IWAMA project results ready to boost efficiency in wastewater treatment plants around the Baltic Sea Region

The global demand for water and energy in the cities is expanding due to population growth, urbanisation and rising standards of living. In the last century, water use has been increasing at more than twice the rate of the population growth. Thus, the pressure for municipalities to efficiently treat wastewater is greater than ever.

For wastewater treatment plants, inability to operate efficiently can be extremely costly. The combination of ineffective process equipment, outdated management practices and lack of structured learning programs for employees can result in much higher operating costs and lower revenue, which in turn withholds organisation's development and investment potential. Therefore, wastewater treatment plant operators should regularly analyse their wastewater treatment performance and ensure systems are operating with the most efficient equipment and technology.

The tools and solutions developed within IWAMA (Interactive Water Management) project can help WWTPs achieve utmost resource efficiency and realize potential cost savings by reducing energy consumption and improving sludge handling practices.

Conducting a self-assessment with the help of benchmarking tools

Benchmarking has become a key practice in the wastewater sector. It helps operators to determine the baseline performance of their plant and set realistic performance targets.

IWAMA developed two comparative benchmarks: in smart energy and sludge management. With more than 65 plants from 9 countries contributing to this output, the benchmarks provide good reference to the regional situation and technical details of the processes applied in the Baltic Sea Region taking into account energy consumption, effluent quality parameters, treatment efficiency and overall sludge treatment situation in the region. The results of the benchmarking are available in a form of user-friendly reports offering the opportunity to calculate respective values and compare them to others.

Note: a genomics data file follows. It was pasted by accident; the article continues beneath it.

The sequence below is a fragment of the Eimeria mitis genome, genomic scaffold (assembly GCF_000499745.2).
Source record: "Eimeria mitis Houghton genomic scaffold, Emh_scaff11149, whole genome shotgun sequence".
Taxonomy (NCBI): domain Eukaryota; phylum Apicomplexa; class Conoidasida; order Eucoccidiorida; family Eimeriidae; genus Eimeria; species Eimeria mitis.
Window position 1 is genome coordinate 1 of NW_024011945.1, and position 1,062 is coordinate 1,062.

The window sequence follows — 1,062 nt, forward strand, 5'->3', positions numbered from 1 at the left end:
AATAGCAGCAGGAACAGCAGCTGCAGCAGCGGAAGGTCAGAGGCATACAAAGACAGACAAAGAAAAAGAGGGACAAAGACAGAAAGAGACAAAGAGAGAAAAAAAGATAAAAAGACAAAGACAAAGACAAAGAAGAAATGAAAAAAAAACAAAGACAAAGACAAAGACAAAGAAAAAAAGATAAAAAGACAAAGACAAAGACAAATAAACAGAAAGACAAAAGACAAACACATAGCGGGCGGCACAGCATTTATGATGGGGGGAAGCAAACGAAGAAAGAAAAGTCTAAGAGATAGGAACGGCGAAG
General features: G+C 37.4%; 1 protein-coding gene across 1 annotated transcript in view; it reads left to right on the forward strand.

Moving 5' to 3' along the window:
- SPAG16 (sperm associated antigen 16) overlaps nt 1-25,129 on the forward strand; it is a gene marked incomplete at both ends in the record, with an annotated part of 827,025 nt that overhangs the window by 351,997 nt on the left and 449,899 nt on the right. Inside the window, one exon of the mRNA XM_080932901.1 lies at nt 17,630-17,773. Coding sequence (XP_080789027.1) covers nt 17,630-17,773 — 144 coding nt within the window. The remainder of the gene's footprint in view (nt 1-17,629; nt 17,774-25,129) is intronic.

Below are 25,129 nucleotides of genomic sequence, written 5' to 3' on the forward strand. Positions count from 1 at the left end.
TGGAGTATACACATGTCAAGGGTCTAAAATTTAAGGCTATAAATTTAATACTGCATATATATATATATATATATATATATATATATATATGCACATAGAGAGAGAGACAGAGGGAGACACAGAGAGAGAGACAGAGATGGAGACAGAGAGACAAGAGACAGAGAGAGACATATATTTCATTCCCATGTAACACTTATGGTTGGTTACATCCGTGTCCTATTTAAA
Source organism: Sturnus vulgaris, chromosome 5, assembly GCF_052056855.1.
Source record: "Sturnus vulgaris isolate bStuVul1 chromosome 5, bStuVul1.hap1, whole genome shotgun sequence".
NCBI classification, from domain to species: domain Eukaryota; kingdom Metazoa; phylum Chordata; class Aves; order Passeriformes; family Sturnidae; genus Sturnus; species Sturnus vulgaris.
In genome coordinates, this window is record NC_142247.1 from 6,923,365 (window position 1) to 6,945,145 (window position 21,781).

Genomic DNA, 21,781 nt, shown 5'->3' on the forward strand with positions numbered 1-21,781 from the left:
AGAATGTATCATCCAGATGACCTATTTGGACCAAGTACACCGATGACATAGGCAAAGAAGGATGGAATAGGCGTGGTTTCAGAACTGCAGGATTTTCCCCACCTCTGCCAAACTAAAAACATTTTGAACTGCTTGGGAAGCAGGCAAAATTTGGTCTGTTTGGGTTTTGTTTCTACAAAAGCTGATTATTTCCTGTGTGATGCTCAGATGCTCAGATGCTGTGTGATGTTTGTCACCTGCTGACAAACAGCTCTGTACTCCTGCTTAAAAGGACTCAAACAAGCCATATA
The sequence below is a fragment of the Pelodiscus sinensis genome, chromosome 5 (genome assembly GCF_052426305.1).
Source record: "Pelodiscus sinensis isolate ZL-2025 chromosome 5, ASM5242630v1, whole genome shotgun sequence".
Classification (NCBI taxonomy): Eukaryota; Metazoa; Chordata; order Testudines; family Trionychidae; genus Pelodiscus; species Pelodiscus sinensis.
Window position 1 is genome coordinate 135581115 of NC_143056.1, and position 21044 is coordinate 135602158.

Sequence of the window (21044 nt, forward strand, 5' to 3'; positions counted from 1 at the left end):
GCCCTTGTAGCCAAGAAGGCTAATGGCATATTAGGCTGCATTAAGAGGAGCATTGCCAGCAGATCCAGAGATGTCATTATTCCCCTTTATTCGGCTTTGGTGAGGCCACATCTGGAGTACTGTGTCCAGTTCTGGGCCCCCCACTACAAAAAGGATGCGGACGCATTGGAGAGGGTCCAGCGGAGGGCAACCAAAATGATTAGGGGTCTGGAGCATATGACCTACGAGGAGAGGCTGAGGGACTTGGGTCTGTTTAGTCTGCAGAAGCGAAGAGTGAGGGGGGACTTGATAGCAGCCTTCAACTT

Key figure data for energy efficiency Key figure data for sludge benchmark

Benchmarking of the status of wastewater treatment plants helps in detecting possible performance gaps that can be further improved. Large deviations from the regional average indicate a demand for a detailed audit identifying the potentials for optimization in the treatment process. For this purpose, two self-audit tools were developed in the project.

Performing energy and sludge audit to ensure maximum efficiency

Audit tool for smart energy management and Audit tool for smart sludge management ensure the effectiveness of the processes applied at wastewater treatment plants and outline the potential for improvements. The audit tools provide an opportunity for operators to perform self-auditing at their wastewater treatment plant, and thereby enhance the energy efficiency of the treatment, improve sludge handling, and detect measures for both short and long-term improvement of the processes.

The audit tools analyse efficiency and feasibility of smart energy and sludge management considering full process analysis, on-site energy measurements, sludge handling technology, energy and chemical consumption or automatic calculations of operational parameters. First energy and sludge management audits supporting development of the tools were performed at nine wastewater treatment plants in Estonia, Latvia, Lithuania, Poland and Germany.